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Was Laurence Duggan Murdered?

John Simkin

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On 11th December, 1948, the FBI questioned Laurence Duggan about information that he was a Soviet spy. On 20th December, Laurence Duggan fell to his death from the sixteenth floor of his office building. Time Magazine reported: "In the raw, early darkness of a Christmas-week evening, Manhattan's slushy 45th Street rustled with the shuffling sound and movement of people. Fifth Avenue's traffic brayed and rumbled close by. But the opened window, 16 floors above the din, was just an anonymous rectangle of light - one of thousands held by the city's glowing towers against the black sky. No one in the streets noticed the man who was silhouetted in its frame. No one saw him start his long, tumbling drop to the street. He fell on a heap of dirty snow. Passersby stopped, turned, and saw him then; a thin, black-haired man lying broken and dying."

Under Secretary of State Sumner Welles, who had been Duggan's immediate superior in the State Department, sent a telegram to New York's Mayor O'Dwyer which said: "I find it impossible to believe his death was self-inflicted . . . I hope you will take every step . . . to find out whether there may not be some other explanation." Mayor O'Dwyer responded by putting 33 detectives on the case.

However, after a few weeks it was announced that Laurence Duggan committed suicide. However, I am convinced he was murdered. There are two main reasons for this claim.

Time Magazine reported on 3rd January, 1949: "Police, who hurried to the Institute's 16th floor offices, found few clues. Duggan's brown tweed overcoat and his briefcase (which contained a ticket for an airplane trip to Washington the next day) were placed near his desk. His left overshoe was on the floor; he had been wearing only the right one when he fell. Police found no note."

Now, why would a man take off one of his shoes if he was just about to jump out of a window? However, it is very easy to understand a man losing his shoe in a struggle if a couple of men were trying to throw you out the window.

The second reason is the evidence that has recently emerged from the KGB archives. Laurence Duggan was indeed a Soviet spy. He also knew the names of other Soviet spies in the State Department. We know that the Soviets routinely “suicided” people who they suspected would soon be giving information to the FBI.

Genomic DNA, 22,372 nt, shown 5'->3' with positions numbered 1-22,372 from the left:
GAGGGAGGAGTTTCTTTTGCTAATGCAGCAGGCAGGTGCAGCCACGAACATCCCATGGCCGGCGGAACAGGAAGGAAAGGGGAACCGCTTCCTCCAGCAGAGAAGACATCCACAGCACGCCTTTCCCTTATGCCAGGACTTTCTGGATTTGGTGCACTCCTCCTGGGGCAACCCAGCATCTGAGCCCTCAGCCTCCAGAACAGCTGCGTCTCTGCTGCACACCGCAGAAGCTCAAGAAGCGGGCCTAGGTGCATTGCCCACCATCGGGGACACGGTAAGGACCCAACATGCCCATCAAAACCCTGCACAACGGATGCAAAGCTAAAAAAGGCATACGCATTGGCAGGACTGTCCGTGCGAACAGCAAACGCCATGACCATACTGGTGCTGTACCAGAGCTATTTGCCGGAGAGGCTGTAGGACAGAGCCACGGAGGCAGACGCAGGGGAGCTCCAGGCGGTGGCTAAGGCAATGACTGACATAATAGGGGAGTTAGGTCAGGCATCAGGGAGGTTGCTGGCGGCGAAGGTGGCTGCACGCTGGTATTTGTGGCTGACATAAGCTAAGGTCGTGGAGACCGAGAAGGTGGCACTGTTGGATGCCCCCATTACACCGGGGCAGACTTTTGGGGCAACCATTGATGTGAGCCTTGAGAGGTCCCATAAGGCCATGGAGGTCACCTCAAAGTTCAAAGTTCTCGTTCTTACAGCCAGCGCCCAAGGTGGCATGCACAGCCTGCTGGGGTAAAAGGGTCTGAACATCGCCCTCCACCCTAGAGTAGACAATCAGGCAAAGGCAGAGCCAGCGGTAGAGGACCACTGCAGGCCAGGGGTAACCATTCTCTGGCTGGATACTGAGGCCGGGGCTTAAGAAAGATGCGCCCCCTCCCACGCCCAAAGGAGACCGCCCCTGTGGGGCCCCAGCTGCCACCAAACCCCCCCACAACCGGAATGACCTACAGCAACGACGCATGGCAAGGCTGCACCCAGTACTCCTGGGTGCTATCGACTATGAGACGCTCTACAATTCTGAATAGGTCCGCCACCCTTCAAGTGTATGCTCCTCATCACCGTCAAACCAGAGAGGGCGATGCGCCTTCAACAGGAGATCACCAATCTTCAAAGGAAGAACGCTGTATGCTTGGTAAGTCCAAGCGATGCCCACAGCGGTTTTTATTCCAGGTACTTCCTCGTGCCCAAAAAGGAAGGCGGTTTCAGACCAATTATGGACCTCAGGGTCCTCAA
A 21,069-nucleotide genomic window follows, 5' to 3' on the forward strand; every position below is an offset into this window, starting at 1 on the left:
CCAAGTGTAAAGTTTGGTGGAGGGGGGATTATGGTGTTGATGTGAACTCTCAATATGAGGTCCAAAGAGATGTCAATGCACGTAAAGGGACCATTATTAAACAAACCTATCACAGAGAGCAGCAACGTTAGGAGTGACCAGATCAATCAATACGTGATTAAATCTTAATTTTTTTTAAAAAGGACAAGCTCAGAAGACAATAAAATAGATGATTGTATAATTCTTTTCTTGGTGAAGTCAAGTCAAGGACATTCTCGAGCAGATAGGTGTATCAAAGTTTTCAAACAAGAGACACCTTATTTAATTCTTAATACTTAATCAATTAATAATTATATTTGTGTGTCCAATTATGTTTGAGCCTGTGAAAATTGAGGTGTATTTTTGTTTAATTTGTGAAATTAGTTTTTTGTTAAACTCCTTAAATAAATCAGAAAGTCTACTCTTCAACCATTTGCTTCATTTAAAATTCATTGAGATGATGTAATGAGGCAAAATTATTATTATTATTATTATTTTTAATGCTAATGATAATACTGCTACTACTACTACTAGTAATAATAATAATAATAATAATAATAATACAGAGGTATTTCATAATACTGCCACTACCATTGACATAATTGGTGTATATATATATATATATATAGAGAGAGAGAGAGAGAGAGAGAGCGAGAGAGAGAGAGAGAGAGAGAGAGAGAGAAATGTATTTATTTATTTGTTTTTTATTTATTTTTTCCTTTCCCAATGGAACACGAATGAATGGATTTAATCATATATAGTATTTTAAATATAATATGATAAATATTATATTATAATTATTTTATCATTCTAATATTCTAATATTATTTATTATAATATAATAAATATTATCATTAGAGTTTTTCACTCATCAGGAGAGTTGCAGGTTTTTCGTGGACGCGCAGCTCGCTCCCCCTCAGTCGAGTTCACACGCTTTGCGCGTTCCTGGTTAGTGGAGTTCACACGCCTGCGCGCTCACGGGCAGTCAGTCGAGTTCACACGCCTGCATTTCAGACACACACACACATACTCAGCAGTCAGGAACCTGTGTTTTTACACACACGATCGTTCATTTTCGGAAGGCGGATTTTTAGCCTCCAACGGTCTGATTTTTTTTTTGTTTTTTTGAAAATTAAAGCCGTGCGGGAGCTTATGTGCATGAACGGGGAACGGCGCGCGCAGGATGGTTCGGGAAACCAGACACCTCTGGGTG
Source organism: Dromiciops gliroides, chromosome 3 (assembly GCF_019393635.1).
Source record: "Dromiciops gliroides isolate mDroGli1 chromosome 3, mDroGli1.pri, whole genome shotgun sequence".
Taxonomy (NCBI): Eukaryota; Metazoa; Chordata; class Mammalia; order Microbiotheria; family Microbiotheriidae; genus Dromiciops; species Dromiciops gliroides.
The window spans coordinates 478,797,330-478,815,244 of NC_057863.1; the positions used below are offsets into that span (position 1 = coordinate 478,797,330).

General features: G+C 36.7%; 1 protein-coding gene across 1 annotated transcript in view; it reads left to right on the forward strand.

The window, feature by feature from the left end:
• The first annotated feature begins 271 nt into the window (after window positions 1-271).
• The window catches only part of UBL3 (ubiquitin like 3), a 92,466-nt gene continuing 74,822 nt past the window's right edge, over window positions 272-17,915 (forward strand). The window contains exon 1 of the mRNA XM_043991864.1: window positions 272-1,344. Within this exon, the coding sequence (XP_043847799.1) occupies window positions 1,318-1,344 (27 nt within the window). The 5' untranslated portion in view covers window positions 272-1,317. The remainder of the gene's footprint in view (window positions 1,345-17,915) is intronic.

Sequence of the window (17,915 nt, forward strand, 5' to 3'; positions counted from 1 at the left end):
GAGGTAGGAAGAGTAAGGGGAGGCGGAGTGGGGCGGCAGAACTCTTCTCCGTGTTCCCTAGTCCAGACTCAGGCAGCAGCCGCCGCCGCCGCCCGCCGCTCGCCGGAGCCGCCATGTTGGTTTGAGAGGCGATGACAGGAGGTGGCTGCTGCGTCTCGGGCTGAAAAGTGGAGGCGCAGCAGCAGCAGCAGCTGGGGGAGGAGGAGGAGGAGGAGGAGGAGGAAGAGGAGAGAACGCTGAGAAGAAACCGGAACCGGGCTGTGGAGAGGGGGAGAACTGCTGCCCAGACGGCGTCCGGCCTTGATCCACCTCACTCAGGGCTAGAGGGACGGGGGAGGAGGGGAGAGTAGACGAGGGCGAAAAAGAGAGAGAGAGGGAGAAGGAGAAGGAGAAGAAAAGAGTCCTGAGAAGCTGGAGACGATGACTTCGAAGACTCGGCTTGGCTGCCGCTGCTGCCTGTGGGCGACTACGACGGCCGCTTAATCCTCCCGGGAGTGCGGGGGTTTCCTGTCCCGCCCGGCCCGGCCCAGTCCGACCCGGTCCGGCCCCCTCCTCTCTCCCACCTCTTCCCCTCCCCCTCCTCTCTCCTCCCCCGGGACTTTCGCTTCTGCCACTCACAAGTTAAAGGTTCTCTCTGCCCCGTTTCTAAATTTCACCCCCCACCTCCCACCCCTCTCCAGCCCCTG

For example, Ignaz Reiss, a senior figure in the NKVD and his wife, Elsa Poretsky, defected in August, 1937. On 15th August, 1937, Iskhak Akhmerov, a Soviet agent based in New York, sent a message to Moscow: "(Reiss) knew about (Duggan) and his wife.... Also, apparently, Reiss, being at your place at home (NKVD headquarters in Moscow), became acquainted with personnel files of our network." Akhmerov pointed out that Reiss and his wife also knew about Hede Massing and Noel Field. On 11th September, 1937, NKVD officials in Moscow informed Iskhak Akhmerov: "(Reiss) is liquidated, but not yet his wife. So far, we do not know to what extent she knows about (Duggan) and what steps she will take in future. Now the danger that (Duggan) will be exposed because of (Reiss) is considerably decreased."

The NKVD did not only assassinate agents from the Soviet Union. The Soviet archives reveal that when they suspected Elizabeth Bentley of being about to tell the FBI about her spying activities, they recruited Joseph Katz to kill her. Luckily for Bentley, she got to the FBI before Katz got to her. Duggan had already been interviewed by the FBI on 11th December, 1948. The Soviets had a spy in the FBI offices. Judith Coplon was able to tell the NKVD that Duggan had refused to talk but he was considered to be weak and that he might well make a full confession. By sending in this report she was signing Duggan’s death warrant.


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